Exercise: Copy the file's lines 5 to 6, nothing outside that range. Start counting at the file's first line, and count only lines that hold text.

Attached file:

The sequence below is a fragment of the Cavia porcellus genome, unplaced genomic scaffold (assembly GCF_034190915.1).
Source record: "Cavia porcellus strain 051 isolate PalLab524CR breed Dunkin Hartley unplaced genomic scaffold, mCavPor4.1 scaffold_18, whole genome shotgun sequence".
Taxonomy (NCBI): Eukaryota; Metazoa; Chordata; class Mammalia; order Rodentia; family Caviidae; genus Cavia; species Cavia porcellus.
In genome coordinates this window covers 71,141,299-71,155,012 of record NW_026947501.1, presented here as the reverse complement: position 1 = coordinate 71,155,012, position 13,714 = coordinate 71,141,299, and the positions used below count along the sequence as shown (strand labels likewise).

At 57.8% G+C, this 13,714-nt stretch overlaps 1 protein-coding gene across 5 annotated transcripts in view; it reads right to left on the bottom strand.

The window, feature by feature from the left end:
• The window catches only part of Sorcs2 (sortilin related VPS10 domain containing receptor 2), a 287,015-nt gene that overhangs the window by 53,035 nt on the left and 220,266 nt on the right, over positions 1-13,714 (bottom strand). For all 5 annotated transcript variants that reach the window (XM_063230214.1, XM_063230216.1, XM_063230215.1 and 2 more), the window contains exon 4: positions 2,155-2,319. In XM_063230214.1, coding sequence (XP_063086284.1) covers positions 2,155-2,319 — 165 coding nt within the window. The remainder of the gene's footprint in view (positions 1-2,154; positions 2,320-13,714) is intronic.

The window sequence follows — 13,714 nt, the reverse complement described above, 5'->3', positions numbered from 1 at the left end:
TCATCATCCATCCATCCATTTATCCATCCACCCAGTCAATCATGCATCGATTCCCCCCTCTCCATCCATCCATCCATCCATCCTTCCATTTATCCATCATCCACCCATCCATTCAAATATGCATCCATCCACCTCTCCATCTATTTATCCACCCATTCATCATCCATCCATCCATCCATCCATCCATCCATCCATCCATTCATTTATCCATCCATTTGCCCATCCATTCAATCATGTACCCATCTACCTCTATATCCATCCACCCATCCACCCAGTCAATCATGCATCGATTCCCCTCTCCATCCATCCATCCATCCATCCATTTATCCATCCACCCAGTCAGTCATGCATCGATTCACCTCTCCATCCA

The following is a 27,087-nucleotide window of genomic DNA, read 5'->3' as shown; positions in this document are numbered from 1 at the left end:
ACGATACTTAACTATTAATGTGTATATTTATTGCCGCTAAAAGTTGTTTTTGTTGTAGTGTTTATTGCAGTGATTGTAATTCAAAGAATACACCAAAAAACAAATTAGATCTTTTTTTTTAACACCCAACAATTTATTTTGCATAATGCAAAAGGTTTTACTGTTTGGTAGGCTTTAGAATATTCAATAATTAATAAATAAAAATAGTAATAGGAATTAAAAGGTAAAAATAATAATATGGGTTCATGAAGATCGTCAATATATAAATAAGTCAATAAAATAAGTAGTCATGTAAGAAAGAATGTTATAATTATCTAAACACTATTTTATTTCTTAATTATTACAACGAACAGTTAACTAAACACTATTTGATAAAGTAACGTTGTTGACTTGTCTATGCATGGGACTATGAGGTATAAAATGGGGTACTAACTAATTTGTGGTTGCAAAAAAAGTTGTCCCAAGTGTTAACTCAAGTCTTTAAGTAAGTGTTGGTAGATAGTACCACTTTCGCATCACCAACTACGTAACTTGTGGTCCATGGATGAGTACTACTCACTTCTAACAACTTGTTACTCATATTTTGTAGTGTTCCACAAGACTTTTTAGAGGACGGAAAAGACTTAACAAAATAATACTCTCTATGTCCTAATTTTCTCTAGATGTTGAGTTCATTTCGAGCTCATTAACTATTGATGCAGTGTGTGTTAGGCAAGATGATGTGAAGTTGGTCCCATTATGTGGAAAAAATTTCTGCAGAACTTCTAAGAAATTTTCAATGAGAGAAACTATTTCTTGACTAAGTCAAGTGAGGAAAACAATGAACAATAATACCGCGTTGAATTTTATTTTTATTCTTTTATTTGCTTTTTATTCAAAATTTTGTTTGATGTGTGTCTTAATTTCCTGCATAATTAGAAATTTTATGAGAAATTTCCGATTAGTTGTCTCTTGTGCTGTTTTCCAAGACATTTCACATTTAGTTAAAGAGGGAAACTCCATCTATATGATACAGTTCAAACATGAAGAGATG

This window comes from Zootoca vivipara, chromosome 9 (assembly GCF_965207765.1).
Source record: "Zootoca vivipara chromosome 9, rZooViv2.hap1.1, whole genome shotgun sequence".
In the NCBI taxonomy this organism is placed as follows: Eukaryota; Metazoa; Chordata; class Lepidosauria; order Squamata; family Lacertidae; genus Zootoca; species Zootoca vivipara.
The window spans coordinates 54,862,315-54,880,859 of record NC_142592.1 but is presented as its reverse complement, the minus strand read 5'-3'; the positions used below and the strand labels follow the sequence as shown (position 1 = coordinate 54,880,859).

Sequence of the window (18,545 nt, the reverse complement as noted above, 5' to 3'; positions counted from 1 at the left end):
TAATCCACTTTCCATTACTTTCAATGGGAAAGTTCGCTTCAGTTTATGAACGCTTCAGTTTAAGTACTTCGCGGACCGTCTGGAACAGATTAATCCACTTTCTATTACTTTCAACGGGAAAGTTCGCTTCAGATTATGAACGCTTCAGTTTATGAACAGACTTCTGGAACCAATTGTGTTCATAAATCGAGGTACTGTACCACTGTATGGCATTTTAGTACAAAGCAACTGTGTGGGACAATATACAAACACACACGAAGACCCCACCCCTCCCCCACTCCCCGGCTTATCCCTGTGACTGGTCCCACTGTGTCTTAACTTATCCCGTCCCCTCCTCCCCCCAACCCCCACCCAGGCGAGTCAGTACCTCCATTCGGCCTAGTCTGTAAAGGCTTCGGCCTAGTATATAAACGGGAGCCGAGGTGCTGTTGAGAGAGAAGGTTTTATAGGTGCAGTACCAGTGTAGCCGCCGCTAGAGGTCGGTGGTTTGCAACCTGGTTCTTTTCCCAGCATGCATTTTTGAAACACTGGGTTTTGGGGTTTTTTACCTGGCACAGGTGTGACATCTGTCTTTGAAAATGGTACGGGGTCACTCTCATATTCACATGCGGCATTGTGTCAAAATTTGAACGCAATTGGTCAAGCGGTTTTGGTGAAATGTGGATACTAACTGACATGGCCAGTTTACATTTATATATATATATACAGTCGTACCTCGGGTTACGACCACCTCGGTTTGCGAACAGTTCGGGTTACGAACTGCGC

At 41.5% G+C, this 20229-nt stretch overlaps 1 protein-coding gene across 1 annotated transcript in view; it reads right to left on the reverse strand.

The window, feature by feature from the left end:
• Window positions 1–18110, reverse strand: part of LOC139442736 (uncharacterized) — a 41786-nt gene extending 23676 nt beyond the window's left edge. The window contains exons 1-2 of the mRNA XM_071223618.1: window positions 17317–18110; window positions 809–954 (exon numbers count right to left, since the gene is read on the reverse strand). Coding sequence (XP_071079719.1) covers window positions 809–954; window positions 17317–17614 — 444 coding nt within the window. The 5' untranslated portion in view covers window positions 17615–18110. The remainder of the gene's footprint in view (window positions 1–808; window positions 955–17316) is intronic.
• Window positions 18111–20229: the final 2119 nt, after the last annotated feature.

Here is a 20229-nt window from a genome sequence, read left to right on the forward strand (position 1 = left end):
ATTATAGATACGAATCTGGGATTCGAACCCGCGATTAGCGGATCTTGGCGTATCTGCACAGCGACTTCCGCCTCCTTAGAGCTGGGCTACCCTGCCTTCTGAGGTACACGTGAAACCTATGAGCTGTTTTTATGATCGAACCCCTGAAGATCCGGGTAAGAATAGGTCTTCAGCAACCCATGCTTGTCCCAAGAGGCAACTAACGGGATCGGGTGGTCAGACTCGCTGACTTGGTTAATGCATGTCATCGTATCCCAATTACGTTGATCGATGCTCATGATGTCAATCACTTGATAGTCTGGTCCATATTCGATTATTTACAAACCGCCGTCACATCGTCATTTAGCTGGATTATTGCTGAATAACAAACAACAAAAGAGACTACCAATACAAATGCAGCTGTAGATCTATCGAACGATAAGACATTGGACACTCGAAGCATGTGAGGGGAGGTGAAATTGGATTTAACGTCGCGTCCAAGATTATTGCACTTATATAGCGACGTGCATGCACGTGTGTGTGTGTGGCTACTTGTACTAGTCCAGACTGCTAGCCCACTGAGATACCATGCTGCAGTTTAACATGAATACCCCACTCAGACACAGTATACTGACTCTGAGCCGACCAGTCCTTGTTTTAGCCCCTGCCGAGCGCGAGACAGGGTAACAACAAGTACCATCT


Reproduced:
At 57.8% G+C, this 13,714-nt stretch overlaps 1 protein-coding gene across 5 annotated transcripts in view; it reads right to left on the bottom strand.

The window, feature by feature from the left end: